Now that Jurassic World and Inside Out have finally been brought down by some pretty unlikely competition, things settle down a little this week. Minions rules the day with its $115 million weekend take, while the ashes of the lackluster Self/less and The Gallows are being swept up.
Not that Minions isn’t facing some challenge from Ant-Man, but the prognosticators have it opening a lot lower than Minions did. It will depend on how far Minions slides in its second weekend. And there is some reason to believe that the other mainstream title has some clout — though not enough to beat the others. And locally, we also get one truly superb art title.
The art title is Bill Condon’s Mr. Holmes — starting Friday at The Carolina and the Fine Arts. This was screened for the local press early Saturday morning at The Carolina — and it was, for me at least (the others seemed pretty darn enthused), everything I’d hoped it would be and more. It’s definitely high on my best of 2015 list at this point — and maybe at the very top, but I’ll have to see how it feels a little further down the road. (I don’t see it slipping much.) If you don’t know the film is speculative fiction…about a fictional character. It poses the question of what might have happened if Sherlock Holmes (Ian McKellen) really did retire to Sussex and keep bees — and why he retired in the first place. Is there a mystery? Yes, there are several, but not quite the sort of thing you might think — though the case that drove Holmes to quit comes pretty close. Rather, this is a character study of the 93-year-old detective in post-WWII England as he struggles against his failing memory and physical stamina. It functions as something of a companion piece to Condon’s Gods and Monsters, which also starred McKellen. It’s a warm, insightful, and just plain lovely film. Check out the review (which got the full five stars) in this week’s Xpress — and definitely see this movie.
The big contender on the mainstream front is Peyton Reed’s Ant-Man — opening Friday (with the usual Thu. evening shows) at Carmike 10, The Carolina, Epic of Hendersonville, and Regal Biltmore Grande. You may recall when this latest addition to the “Marvel Cinematic Universe” was to be directed by Edgar Wright — and Wright and Joe Cornish still have their names on the screenplay…but so do Adam McKay (Get Hard) and the film’s star Paul Rudd. Make of that what you will. Peyton Reed seems a strange choice for director. Yeah, he made a pretty darn good retro-rom-com back in 2003, Down with Love, but since then it’s been The Break-Up (2006) and Yes Man (2008). Now, I never saw Yes Man, but I only wish I could say the same about The Break-Up. This? Well, who knows? Early reviews are mixed, leaning positive. There’s at least a chance that it might still have some of Wright and Cornish’s eccentric quirk.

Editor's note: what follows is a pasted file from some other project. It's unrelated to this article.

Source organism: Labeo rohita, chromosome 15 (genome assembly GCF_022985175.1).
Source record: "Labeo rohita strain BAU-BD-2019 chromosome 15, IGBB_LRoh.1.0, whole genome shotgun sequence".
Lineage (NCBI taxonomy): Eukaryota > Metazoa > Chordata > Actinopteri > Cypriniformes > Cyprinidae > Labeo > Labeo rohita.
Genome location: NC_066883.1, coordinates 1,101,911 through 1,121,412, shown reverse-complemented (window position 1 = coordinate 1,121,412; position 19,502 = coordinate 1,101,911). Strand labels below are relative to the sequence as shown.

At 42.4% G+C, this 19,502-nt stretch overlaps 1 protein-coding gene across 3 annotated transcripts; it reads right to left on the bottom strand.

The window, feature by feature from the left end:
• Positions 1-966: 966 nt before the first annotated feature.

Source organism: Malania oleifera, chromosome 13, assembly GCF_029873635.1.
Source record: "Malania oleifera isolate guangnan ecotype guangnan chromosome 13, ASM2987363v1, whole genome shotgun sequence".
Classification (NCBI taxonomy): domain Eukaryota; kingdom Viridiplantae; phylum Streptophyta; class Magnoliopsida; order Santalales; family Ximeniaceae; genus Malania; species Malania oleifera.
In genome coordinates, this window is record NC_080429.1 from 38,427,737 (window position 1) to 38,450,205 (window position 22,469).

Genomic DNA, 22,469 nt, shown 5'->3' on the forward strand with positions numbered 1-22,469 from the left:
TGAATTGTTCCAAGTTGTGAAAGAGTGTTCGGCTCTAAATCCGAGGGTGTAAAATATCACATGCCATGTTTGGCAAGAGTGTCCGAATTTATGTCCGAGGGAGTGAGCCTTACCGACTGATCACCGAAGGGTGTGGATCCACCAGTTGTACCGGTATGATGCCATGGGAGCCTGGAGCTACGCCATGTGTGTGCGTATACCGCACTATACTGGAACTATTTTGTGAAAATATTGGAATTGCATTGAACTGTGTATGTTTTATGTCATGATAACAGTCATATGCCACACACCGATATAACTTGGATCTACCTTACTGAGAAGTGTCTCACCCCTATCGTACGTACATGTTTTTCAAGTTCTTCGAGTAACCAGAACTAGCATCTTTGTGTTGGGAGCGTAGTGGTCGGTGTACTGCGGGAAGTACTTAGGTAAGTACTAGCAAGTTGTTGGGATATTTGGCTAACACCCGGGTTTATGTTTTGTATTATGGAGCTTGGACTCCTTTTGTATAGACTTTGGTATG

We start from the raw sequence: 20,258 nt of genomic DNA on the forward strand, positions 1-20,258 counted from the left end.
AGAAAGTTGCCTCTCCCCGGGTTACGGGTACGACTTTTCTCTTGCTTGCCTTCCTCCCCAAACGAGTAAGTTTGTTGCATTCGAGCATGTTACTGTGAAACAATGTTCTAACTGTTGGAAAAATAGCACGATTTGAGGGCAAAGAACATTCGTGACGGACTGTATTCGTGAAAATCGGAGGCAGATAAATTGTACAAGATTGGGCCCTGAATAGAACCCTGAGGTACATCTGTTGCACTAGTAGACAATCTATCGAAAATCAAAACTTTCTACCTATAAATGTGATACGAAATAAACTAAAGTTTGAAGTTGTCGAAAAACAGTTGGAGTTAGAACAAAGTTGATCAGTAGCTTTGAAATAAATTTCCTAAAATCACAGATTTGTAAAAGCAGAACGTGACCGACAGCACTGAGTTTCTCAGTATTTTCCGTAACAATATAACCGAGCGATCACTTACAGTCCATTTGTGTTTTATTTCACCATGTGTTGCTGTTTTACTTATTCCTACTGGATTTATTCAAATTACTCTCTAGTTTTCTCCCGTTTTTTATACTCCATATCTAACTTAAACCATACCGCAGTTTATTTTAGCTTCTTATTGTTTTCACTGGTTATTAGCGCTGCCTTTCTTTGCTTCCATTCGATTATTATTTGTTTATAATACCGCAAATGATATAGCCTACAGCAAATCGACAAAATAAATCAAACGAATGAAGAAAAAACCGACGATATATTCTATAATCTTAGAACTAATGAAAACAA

And there’s Judd Apatow’s Trainwreck — starting Friday (with, yes, Thu. evening shows) at The Carolina, Epic of Hendersonville, Regal Biltmore Grande, and UA Beaucatcher. This is in the usual Apatovian realm of the rather long R rated raunchy com. It stars the immensely popular Amy Schumer, who also wrote the screenplay. I guess I saw her in Sleepwalk with Me, but I don’t recall her. As a result, I have no opinion on her, but I have to say I have yet to be impressed by Judd Apatow. There are certainly some interesting folks in the cast — Bill Hader, Ezra Miller, Norman Lloyd — but whether this will be the movie that sells me on Apatow…well, I think it’s in Mr. Souther’s future.
This week, both The Carolina and the Fine Arts drop Me and Earl and the Dying Girl, which I’m sorry to see. Plus, The Carolina is dropping Love & Mercy, though it’s being picked up by Flat Rock Cinema. Also, I’ll See You in My Dreams is being relegated to matinees only (12:00, 2:35, 5:10) at The Carolina.
The Thursday Horror Picture Show has Willem Dafoe and John Malkovich in E. Elias Mehrige’s Shadow of the Vampire (2000) at 8 p.m. on Thu., July 16 in Theater Six at The Carolina. World Cinema is showing Jean-Luc Godard’s Detective (1985) on Fri., July 17 at 8 p.m. at Phil Mechanic Studios, 109 Roberts St., River Arts District (upstairs in the Railroad Library). The Hendersonville Film Society is screening Ridley Scott’s Matchstick Men (2003) on Sun., July 19 at 2 p.m. in the Smoky Mountain Theater at Lake Pointe Landing in Hendersonville. The Asheville Film Society is running James Whale’s Show Boat (1936) on Tue., July 21 at 8 p.m. in Theater Six at The Carolina. More on all in this week’s Xpress — with complete reviews in the online edition.
The highlight this week is Clouds of Sils Maria, but don’t overlook Ex Machina, It Follows, or the documentary The Salt of the Earth. There’s also the pleasant The Second Best Exotic Marigold Hotel. And there’s also The Longest Ride, but let’s not talk about that.